Competition from Uber and Lyft has shattered New York’s yellow taxi business, cratering driver earnings and sending medallion values plummeting, data obtained by the Daily News shows.
The average money brought in by yellow cab medallions dropped by nearly 30% between 2013 and 2018, from roughly $14,500 per month to $10,200.
And fewer medallions are in use today than six years ago.
In mid-April, more than 1,700 medallions were in storage for such reasons as repairs, bankruptcy or an owner’s death, the Taxi and Limousine Commission says. That’s up from just 100 stored medallions at any given time in 2013.
Yellow cabs were making 445,000 trips per day in July 2013 — the last month they were the only type of car allowed to make on-street, hailed pickups. Five years later, they were doing just under 300,000, while Uber and Lyft combined for some 490,000.
“Before Uber I was working five days a week, no more than 10 hours a day,” said Nino Hervias, 60, who has owned owned a medallion since 1990. “Today I have to work seven days a week, no less than 12 hours a day.”
Many drivers who bought medallions thinking they’d be a great investment are now drowning in debt.
In 2014, dozens of medallions sold for upwards of $800,000. Some sold in pairs went for more than $1 million each.
Since the start of 2018, not a single medallion has sold for more than $500,000.
Cabbies who took out loans on their medallions struggle to pay them off. Many must refinance their loans every five years to purchase new cars, a requirement put in place by Mayor Dinkins in 1992.
Nicolae Hent, 62, bought a medallion in 1990 for $125,000. After years of shifting interest rates and new cars, he expects to be able to pay off his loan in the next five years, at which time he hopes to retire.
But not all drivers are in such good financial shape.
“Everybody who had bought the medallions in 2013 or 2014 — not too many of them will be on the road because they filed for bankruptcy,” Hent said.
Hent’s friend and fellow cab driver Nicandor Ochisor hanged himself in 2018. Ochisor was one of nine New York City taxi drivers to commit suicide over the past 18 months.
While Uber and Lyft have cut into the taxi cab industry’s bottom line, they’ve also more than doubled the number of ride hails New Yorkers take. Nearly a million Uber and Lyft rides are sold each day, data shows.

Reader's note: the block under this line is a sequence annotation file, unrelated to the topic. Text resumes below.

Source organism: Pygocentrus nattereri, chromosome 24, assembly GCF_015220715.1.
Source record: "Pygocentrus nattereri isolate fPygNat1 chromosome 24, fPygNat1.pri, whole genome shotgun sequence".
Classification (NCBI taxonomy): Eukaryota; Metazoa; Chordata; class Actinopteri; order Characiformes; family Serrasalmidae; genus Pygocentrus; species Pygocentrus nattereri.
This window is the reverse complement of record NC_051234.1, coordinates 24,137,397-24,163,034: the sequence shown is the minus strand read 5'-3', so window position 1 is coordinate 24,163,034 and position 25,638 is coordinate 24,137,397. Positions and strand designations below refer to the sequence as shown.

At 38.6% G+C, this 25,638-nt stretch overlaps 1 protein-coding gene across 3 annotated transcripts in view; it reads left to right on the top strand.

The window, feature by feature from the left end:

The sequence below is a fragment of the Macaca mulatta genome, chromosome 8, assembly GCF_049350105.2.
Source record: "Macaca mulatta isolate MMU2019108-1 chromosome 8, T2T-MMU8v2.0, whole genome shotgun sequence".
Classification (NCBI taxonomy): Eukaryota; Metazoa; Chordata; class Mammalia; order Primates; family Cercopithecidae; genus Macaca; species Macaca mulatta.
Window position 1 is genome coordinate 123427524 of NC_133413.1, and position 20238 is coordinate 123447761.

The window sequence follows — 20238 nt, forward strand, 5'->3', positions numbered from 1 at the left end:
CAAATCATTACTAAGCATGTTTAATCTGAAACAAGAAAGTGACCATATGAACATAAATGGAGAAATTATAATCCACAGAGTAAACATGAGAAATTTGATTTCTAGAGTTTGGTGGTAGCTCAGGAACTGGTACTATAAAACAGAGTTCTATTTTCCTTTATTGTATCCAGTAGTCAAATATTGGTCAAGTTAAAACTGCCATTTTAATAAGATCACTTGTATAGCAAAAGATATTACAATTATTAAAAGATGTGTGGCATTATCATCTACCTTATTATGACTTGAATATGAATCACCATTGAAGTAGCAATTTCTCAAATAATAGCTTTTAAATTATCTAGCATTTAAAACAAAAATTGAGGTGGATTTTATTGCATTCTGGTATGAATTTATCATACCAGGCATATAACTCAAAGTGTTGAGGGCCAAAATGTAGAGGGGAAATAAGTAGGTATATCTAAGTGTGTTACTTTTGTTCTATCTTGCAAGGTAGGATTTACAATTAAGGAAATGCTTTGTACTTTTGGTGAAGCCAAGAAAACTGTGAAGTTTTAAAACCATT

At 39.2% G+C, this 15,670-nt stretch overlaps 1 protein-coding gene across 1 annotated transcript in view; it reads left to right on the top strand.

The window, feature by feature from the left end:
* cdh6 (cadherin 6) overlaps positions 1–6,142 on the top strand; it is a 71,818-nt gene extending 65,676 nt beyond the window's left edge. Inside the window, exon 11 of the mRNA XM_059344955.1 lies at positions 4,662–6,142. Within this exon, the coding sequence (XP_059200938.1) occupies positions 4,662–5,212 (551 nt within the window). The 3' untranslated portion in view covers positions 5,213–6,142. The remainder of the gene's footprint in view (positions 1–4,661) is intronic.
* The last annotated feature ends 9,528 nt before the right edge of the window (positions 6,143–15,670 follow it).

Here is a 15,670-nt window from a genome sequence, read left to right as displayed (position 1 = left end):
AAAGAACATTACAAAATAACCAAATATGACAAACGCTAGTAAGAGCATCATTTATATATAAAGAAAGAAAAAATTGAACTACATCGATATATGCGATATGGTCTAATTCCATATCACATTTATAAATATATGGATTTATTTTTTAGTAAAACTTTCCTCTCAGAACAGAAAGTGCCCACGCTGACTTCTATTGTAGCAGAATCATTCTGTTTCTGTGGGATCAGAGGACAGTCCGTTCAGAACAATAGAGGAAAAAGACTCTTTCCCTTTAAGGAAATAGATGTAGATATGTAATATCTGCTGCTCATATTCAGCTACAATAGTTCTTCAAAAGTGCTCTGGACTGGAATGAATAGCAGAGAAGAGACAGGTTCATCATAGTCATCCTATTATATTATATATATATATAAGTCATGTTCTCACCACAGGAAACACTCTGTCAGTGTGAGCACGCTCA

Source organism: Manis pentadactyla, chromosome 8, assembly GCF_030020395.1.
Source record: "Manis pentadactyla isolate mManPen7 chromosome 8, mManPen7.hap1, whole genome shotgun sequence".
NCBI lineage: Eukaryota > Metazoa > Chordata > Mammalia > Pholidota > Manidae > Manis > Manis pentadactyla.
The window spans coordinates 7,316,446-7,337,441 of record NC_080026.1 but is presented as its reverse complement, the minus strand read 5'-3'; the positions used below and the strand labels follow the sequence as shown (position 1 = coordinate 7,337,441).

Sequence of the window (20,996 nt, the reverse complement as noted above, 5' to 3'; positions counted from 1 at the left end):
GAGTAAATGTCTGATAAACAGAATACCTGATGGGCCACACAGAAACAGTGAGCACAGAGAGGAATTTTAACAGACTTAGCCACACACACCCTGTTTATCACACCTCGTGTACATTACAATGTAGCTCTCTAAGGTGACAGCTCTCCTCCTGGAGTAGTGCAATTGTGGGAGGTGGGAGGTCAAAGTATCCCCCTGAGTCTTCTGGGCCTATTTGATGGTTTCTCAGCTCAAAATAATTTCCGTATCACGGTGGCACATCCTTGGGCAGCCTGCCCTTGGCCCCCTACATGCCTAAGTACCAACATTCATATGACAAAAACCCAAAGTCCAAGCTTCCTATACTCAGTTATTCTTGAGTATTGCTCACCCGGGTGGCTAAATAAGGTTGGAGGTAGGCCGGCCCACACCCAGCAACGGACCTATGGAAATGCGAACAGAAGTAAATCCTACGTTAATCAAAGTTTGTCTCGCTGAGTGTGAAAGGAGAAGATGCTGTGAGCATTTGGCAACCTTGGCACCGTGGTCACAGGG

Hardly anyone involved in the hailed-ride business is rolling in cash. That goes for people involved in yellow taxis as well as those involved with Uber, Lyft and other e-hail operations.
Uber and Lyft lost money on the bulk of their rides as they slash rates to control more of the market.
The companies’ reports to the Securities and Exchange Commission — filed in conjunction with their recent initial public offerings — give insight into their strategies.
In its filing, Uber said, “increased competition may prevent us from improving our margins over time or achieving profitability.”
Lyft also said it may never be profitable.
Even while the corporate giants are losing money on rides, their services are not necessarily cheaper than taxis.
“They’re not cheaper in Manhattan, and I’m not even sure they’re cheaper in the boroughs,” transportation consultant Bruce Schaller said of Uber and Lyft. “I think they’ve taken so much of the market share because it’s a better customer experience. It’s a no-hassle experience.”
The city has put in place some regulations recently to curb the impact that Uber and Lyft have had on the city’s streets and the yellow cab industry.
Last summer, the city froze the number of for-hire vehicles permitted in the city. Uber is suing the over that cap.
A surcharge went into effect at the start of February, tacking a $2.75 fee onto app-based rides that go through Manhattan below 96th St. Cabs are being charged $2.50 for entering the same zone with a passenger in tow.
That same month, a minimum wage law went into effect for app-based drivers, which prompted a failed lawsuit from Lyft.
Those regulations haven’t done much to curb the drop in yellow cab ridership.
TLC data shows medallions did roughly 250,000 trips per day in March, down from 288,000 in March 2018.
As things stand now, taxi ridership may never rebound — and Uber and Lyft may never make enough money to satisfy investors.
“The big question is when do Uber and Lyft investors’ patience wear off,” said Schaller. “The stock prices would suggest sooner rather than later.”